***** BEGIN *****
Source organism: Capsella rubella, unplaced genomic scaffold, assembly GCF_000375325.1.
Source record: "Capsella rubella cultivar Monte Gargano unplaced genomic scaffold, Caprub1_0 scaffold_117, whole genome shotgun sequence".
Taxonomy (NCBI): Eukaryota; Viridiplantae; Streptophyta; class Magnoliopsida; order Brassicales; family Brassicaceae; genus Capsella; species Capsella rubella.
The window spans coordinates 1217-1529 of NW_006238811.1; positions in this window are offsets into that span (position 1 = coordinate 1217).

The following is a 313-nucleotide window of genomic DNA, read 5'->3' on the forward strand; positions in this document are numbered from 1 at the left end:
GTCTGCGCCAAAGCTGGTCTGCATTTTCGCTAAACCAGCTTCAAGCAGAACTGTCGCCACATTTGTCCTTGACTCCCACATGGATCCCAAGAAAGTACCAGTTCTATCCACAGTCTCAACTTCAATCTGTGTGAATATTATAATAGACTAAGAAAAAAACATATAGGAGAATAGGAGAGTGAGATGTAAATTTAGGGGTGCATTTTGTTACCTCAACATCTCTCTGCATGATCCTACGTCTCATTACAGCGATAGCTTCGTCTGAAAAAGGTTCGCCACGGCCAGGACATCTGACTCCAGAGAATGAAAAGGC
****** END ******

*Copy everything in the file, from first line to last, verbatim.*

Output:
Source organism: Capsella rubella, unplaced genomic scaffold, assembly GCF_000375325.1.
Source record: "Capsella rubella cultivar Monte Gargano unplaced genomic scaffold, Caprub1_0 scaffold_117, whole genome shotgun sequence".
Taxonomy (NCBI): Eukaryota; Viridiplantae; Streptophyta; class Magnoliopsida; order Brassicales; family Brassicaceae; genus Capsella; species Capsella rubella.
The window spans coordinates 1217-1529 of NW_006238811.1; positions in this window are offsets into that span (position 1 = coordinate 1217).

The following is a 313-nucleotide window of genomic DNA, read 5'->3' on the forward strand; positions in this document are numbered from 1 at the left end:
GTCTGCGCCAAAGCTGGTCTGCATTTTCGCTAAACCAGCTTCAAGCAGAACTGTCGCCACATTTGTCCTTGACTCCCACATGGATCCCAAGAAAGTACCAGTTCTATCCACAGTCTCAACTTCAATCTGTGTGAATATTATAATAGACTAAGAAAAAAACATATAGGAGAATAGGAGAGTGAGATGTAAATTTAGGGGTGCATTTTGTTACCTCAACATCTCTCTGCATGATCCTACGTCTCATTACAGCGATAGCTTCGTCTGAAAAAGGTTCGCCACGGCCAGGACATCTGACTCCAGAGAATGAAAAGGC